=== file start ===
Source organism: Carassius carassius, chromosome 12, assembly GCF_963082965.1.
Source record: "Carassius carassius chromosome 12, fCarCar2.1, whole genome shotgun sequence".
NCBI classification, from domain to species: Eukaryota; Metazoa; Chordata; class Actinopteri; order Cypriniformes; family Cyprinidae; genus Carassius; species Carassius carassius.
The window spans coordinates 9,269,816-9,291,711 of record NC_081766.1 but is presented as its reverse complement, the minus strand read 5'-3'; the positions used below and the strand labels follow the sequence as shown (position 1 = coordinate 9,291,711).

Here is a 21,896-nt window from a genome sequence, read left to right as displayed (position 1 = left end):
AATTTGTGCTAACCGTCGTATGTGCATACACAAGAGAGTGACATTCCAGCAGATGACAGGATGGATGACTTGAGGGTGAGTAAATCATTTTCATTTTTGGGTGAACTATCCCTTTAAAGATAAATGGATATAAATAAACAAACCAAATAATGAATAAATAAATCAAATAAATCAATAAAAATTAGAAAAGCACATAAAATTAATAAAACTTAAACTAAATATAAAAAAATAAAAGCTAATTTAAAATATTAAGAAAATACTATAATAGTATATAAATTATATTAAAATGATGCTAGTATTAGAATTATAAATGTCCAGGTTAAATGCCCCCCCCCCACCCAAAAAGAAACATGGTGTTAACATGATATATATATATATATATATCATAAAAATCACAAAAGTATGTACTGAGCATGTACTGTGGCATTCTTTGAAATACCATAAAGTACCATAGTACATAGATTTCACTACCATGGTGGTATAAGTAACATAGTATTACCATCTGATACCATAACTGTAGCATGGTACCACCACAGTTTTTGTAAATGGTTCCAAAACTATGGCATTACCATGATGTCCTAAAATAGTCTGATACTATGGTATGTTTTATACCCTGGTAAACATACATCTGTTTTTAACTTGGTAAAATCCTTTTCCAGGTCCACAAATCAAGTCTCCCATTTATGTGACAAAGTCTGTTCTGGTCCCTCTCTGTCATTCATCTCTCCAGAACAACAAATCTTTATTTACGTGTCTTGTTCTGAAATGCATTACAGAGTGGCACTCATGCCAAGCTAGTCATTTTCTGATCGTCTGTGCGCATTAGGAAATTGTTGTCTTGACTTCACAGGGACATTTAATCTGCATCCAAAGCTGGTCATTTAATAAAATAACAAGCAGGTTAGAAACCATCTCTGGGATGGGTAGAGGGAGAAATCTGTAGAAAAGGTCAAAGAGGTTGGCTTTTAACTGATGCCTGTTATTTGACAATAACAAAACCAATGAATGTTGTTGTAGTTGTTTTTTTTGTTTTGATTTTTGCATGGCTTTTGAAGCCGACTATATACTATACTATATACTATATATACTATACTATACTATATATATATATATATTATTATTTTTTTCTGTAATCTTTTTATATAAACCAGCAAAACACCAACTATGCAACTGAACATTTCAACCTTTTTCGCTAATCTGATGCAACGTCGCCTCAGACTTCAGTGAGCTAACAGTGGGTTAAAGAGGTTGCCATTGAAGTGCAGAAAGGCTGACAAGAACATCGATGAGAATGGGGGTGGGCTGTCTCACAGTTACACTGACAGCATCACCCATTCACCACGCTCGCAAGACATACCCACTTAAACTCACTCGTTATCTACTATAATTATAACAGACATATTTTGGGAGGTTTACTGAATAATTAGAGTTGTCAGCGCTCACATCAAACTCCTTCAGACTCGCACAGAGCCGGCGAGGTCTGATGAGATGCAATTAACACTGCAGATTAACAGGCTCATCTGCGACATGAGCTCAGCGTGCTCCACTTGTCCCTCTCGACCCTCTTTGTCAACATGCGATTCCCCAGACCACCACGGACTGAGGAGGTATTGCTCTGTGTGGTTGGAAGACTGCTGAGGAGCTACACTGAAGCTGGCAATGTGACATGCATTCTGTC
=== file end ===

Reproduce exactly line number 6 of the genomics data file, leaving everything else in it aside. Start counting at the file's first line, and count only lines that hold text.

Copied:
AATTTGTGCTAACCGTCGTATGTGCATACACAAGAGAGTGACATTCCAGCAGATGACAGGATGGATGACTTGAGGGTGAGTAAATCATTTTCATTTTTGGGTGAACTATCCCTTTAAAGATAAATGGATATAAATAAACAAACCAAATAATGAATAAATAAATCAAATAAATCAATAAAAATTAGAAAAGCACATAAAATTAATAAAACTTAAACTAAATATAAAAAAATAAAAGCTAATTTAAAATATTAAGAAAATACTATAATAGTATATAAATTATATTAAAATGATGCTAGTATTAGAATTATAAATGTCCAGGTTAAATGCCCCCCCCCCACCCAAAAAGAAACATGGTGTTAACATGATATATATATATATATATATCATAAAAATCACAAAAGTATGTACTGAGCATGTACTGTGGCATTCTTTGAAATACCATAAAGTACCATAGTACATAGATTTCACTACCATGGTGGTATAAGTAACATAGTATTACCATCTGATACCATAACTGTAGCATGGTACCACCACAGTTTTTGTAAATGGTTCCAAAACTATGGCATTACCATGATGTCCTAAAATAGTCTGATACTATGGTATGTTTTATACCCTGGTAAACATACATCTGTTTTTAACTTGGTAAAATCCTTTTCCAGGTCCACAAATCAAGTCTCCCATTTATGTGACAAAGTCTGTTCTGGTCCCTCTCTGTCATTCATCTCTCCAGAACAACAAATCTTTATTTACGTGTCTTGTTCTGAAATGCATTACAGAGTGGCACTCATGCCAAGCTAGTCATTTTCTGATCGTCTGTGCGCATTAGGAAATTGTTGTCTTGACTTCACAGGGACATTTAATCTGCATCCAAAGCTGGTCATTTAATAAAATAACAAGCAGGTTAGAAACCATCTCTGGGATGGGTAGAGGGAGAAATCTGTAGAAAAGGTCAAAGAGGTTGGCTTTTAACTGATGCCTGTTATTTGACAATAACAAAACCAATGAATGTTGTTGTAGTTGTTTTTTTTGTTTTGATTTTTGCATGGCTTTTGAAGCCGACTATATACTATACTATATACTATATATACTATACTATACTATATATATATATATATTATTATTTTTTTCTGTAATCTTTTTATATAAACCAGCAAAACACCAACTATGCAACTGAACATTTCAACCTTTTTCGCTAATCTGATGCAACGTCGCCTCAGACTTCAGTGAGCTAACAGTGGGTTAAAGAGGTTGCCATTGAAGTGCAGAAAGGCTGACAAGAACATCGATGAGAATGGGGGTGGGCTGTCTCACAGTTACACTGACAGCATCACCCATTCACCACGCTCGCAAGACATACCCACTTAAACTCACTCGTTATCTACTATAATTATAACAGACATATTTTGGGAGGTTTACTGAATAATTAGAGTTGTCAGCGCTCACATCAAACTCCTTCAGACTCGCACAGAGCCGGCGAGGTCTGATGAGATGCAATTAACACTGCAGATTAACAGGCTCATCTGCGACATGAGCTCAGCGTGCTCCACTTGTCCCTCTCGACCCTCTTTGTCAACATGCGATTCCCCAGACCACCACGGACTGAGGAGGTATTGCTCTGTGTGGTTGGAAGACTGCTGAGGAGCTACACTGAAGCTGGCAATGTGACATGCATTCTGTC